The Dos & Don'ts of Family History Research

  • Do keep track of your sources – one day you’ll wonder how you know your 3x great-grandmother’s baptismal date but you won’t know how to find it to check who her sponsors were or what church it happened in.
  • Don’t copy someone else’s work, especially if they haven’t documented any sources. Tons of erroneous info is passed along the Internet – don’t fall for it or pass it along!
  • Do double check someone else’s sources – they might not have copied all the relevant or interesting information or they might have read a transcription wrong.
  • Don’t trust the transcription – names are spelled wrong all the time and, again, while a transcription might list a name, a date, and parents’ names, the actual record might include a parent’s occupation, sponsors’ names, an address, and other useful information.
  • Do use primary and secondary sources whenever possible – if you have a transcription, try to find the actual record. If you’re using a compiled family history, try to find the actual sources they used. The more times information is copied, the further away you get from the actual primary and secondary information, the more chance there is for errors to be made and passed along.
  • Don’t keep your discoveries to yourself – we trace our family trees for our families, so if a distant cousin reaches out to you and needs help, share your work with them. You might never have met them and they might be your fourth cousin five times removed but, hey, they’re family!
  • Do take breaks – family history research is mentally and emotionally exhausting, and especially when we’re constantly hitting our heads against a brick wall, it can be easy to want to call it quits. Sometimes it can be good to walk away for a month, a week, a day, and hour, clear our minds, and come back to our research with fresh eyes.
  • Don’t get discouraged –  genealogy is hard. Records aren’t available. Handwriting is impossible to read. Government agencies take forever to send you the marriage record you need to find out your great-grandfather’s parents and place of birth. Some of these problems will never be resolved, such as records that have been destroyed, so there’s no use in getting upset over that; everything else might require just a little patience.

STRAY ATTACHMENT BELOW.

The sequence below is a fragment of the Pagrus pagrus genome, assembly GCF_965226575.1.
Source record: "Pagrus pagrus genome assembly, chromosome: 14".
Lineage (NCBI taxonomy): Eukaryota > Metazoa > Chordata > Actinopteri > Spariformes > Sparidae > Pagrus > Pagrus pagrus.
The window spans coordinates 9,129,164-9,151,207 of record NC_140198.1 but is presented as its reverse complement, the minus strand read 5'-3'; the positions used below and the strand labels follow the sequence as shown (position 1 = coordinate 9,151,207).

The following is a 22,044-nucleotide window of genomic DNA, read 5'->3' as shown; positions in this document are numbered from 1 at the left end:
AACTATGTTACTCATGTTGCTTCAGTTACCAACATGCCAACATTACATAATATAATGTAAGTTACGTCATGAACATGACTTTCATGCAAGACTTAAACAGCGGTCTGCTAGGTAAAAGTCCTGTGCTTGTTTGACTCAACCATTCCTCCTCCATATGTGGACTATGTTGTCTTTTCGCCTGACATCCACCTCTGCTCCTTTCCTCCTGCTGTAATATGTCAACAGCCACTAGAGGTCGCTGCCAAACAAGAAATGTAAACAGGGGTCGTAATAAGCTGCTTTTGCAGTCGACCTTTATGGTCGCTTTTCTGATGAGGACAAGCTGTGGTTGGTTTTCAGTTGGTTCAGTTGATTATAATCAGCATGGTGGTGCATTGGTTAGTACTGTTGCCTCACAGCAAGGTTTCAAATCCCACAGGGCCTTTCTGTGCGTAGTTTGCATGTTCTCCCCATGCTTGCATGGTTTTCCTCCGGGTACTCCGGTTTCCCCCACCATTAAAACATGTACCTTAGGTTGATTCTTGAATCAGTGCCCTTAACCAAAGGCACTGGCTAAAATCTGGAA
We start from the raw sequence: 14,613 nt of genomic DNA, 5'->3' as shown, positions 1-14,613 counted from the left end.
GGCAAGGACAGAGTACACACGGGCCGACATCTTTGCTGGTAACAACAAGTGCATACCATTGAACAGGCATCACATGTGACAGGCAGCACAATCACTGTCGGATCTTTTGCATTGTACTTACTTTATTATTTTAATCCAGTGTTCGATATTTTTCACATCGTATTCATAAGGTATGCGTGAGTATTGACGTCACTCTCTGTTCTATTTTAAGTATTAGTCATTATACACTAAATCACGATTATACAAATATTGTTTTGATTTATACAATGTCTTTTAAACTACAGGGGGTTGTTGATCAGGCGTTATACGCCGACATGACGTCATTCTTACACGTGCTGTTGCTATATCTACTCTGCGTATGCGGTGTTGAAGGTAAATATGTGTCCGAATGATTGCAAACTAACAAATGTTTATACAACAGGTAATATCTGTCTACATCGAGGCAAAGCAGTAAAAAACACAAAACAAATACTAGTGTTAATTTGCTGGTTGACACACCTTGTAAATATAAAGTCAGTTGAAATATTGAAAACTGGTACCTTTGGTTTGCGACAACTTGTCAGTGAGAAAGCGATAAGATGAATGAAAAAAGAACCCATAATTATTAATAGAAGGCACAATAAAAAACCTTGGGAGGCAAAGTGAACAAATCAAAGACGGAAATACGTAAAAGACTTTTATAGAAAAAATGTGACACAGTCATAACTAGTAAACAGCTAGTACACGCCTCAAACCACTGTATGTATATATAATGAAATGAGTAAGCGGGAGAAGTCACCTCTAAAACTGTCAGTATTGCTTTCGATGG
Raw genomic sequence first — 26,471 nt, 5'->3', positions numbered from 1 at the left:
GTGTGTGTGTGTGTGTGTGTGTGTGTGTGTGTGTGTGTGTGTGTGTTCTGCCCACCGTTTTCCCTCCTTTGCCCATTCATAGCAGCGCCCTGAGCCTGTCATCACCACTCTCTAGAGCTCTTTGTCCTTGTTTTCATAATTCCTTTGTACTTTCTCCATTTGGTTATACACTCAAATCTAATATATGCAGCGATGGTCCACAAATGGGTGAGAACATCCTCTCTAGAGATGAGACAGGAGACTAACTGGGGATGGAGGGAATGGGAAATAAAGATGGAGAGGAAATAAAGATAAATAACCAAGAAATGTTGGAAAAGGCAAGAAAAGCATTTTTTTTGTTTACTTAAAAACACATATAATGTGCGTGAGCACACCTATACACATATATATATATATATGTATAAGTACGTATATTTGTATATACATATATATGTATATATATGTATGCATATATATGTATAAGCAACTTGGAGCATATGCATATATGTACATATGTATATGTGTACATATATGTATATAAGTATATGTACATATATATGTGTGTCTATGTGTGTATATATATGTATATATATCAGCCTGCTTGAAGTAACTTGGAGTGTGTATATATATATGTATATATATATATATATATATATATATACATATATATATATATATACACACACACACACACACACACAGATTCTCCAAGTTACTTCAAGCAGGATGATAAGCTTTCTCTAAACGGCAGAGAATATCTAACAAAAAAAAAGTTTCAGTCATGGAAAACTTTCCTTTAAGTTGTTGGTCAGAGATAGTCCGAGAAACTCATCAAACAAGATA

• Do learn a new language – I don’t mean become fluent in Russian or Dutch. I mean, whatever countries your family originated in, whatever languages they spoke, learn to recognize the important genealogical words in that language – born, baptized, married, died, buried, parents, godparents, from (where they lived), etc. You might not be able to glean all the details of an entry but if you’re looking through an 18th century German church book, I guarantee it’ll be in German and if you know these key words, they will absolutely begin to pop out at you and you will be able to take advantage of what might be an invaluable family record.
  • Do keep a cheat sheet handy – keep a list of those words nearby. And if the region used a different alphabet than you’re used to, keep a cheat sheet of those letters and symbols, too. I do a ton of German heritage research and they used four different standard alphabets depending on the place and time period; my cheat sheet is always right next to my computer.
  • Don't just use Ancestry - Ancestry.com is an amazing resource and the Internet has made family history research more accessible to more people...but it's not the be all and end all. Visit an archive! Take a walk in a cemetery! Spend time in a library! Go to a local genealogy conference and meet other researchers in person!
  • Don’t forget about history – it’s important to put our families into context. Maybe the entirety of world history is too overwhelming to cover and not quite relevant to our families, but if you can put an ancestor in a time and place, finding out more about what was going on in that time and place can help you understand things such as what a person’s occupation might have been, why a family might have emigrated out of an area, what a person’s religion might have been, whether or not someone might have served in the military, why a mother had five children all die young in a two year period, and so on.
  • Do look at other branches of your family tree – it’s tempting to just focus on our direct lines, but following sibling branches is extremely helpful in connecting to cousins, close or distant, which in and of itself can be rewarding discoveries but which also sometimes yield a wealth of family history information that you might never have known about but that got passed down to them. Also, if you’ve been hitting your head against brick walls, sometimes the information you’re looking for – a birth place, a parent’s name – that is missing on your direct ancestor’s documents can be found on the documents for one of their siblings, effectively opening up that dead end.
  • Don’t think you’re ever finished – a genealogist’s work is never done; nor do we want it to be! I have been doing this on and off for 25 years and while there have been lulls in discovery, I am still uncovering people and places and information that are new and exciting and opening up branches of my tree I never dreamed about.
  • Do get out there as soon as you’re done read this and start or keep digging!
  • Don’t wait!
  • Do send me an email if you have any questions or need help! :)